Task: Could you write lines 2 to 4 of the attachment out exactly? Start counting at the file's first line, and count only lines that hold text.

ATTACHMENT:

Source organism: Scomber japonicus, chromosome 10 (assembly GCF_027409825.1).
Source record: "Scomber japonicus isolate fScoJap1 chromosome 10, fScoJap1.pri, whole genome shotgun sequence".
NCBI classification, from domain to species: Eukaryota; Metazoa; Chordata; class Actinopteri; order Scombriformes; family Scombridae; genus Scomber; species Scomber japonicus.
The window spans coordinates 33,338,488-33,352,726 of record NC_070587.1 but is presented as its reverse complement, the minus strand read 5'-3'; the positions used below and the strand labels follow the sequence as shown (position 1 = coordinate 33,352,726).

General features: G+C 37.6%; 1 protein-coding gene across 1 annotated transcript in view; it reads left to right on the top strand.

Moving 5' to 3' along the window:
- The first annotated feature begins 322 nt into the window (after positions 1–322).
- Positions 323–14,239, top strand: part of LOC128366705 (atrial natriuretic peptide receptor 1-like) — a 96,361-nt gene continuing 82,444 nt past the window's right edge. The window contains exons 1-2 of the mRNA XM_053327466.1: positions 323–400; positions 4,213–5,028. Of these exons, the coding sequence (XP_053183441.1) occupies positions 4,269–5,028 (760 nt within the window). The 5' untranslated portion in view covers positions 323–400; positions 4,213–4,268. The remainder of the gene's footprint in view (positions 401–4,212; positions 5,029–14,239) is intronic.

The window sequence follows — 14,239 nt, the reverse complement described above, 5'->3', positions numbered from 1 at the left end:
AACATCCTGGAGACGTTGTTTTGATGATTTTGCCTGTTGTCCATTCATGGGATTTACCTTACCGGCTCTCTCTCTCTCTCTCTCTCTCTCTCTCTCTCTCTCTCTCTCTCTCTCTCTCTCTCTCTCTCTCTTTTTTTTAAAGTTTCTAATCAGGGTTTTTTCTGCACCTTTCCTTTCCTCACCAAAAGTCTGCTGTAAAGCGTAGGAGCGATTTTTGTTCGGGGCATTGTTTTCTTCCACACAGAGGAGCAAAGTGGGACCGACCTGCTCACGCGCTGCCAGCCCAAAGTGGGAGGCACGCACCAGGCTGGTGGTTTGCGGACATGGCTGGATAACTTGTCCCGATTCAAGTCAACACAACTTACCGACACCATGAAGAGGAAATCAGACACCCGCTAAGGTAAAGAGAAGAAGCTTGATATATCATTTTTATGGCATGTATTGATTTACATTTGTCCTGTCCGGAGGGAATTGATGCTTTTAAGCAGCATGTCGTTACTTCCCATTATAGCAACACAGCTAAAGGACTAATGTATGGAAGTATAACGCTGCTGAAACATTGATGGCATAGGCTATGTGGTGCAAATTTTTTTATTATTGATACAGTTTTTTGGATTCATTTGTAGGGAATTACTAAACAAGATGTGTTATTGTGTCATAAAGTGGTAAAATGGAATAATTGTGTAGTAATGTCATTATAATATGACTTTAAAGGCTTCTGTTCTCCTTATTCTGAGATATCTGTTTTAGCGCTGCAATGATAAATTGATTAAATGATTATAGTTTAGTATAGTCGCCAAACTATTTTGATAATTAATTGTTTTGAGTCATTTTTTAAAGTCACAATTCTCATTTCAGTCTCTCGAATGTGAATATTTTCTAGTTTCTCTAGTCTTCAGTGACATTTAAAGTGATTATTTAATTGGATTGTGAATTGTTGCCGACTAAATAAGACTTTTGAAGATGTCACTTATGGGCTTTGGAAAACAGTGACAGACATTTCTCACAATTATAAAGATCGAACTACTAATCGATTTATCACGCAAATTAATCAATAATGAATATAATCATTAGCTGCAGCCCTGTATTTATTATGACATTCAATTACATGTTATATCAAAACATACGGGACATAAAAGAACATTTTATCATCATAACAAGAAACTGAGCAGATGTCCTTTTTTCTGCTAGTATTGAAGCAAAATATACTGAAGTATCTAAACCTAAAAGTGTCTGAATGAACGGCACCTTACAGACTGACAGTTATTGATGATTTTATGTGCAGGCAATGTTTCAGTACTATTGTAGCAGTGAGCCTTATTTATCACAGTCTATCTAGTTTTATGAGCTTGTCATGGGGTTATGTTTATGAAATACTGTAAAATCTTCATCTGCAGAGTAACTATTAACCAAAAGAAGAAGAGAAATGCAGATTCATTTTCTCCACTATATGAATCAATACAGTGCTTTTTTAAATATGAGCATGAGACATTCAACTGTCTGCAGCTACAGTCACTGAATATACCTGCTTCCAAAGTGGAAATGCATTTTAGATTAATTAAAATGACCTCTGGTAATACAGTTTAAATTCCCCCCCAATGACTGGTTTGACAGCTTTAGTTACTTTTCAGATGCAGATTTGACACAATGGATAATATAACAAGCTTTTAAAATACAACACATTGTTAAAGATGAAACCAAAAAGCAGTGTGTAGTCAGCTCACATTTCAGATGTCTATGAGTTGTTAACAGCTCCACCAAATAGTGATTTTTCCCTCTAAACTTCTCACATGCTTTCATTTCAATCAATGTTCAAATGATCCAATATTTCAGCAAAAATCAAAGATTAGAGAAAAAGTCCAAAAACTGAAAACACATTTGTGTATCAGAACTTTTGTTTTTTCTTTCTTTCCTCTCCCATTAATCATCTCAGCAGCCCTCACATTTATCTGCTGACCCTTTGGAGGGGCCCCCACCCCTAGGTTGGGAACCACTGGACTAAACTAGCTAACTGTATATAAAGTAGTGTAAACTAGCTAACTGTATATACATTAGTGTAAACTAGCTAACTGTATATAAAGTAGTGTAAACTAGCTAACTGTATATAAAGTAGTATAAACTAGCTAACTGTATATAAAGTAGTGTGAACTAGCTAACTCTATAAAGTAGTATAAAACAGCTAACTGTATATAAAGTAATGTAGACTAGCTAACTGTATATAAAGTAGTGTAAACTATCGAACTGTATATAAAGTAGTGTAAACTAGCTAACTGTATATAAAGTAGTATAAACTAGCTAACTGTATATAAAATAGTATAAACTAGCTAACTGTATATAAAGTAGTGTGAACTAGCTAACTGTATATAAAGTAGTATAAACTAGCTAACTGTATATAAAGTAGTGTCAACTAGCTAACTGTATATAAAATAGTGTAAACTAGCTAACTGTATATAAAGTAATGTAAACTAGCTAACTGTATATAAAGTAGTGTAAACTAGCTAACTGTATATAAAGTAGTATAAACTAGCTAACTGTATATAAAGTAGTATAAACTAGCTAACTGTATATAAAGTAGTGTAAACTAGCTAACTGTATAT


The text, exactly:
Source record: "Scomber japonicus isolate fScoJap1 chromosome 10, fScoJap1.pri, whole genome shotgun sequence".
NCBI classification, from domain to species: Eukaryota; Metazoa; Chordata; class Actinopteri; order Scombriformes; family Scombridae; genus Scomber; species Scomber japonicus.
The window spans coordinates 33,338,488-33,352,726 of record NC_070587.1 but is presented as its reverse complement, the minus strand read 5'-3'; the positions used below and the strand labels follow the sequence as shown (position 1 = coordinate 33,352,726).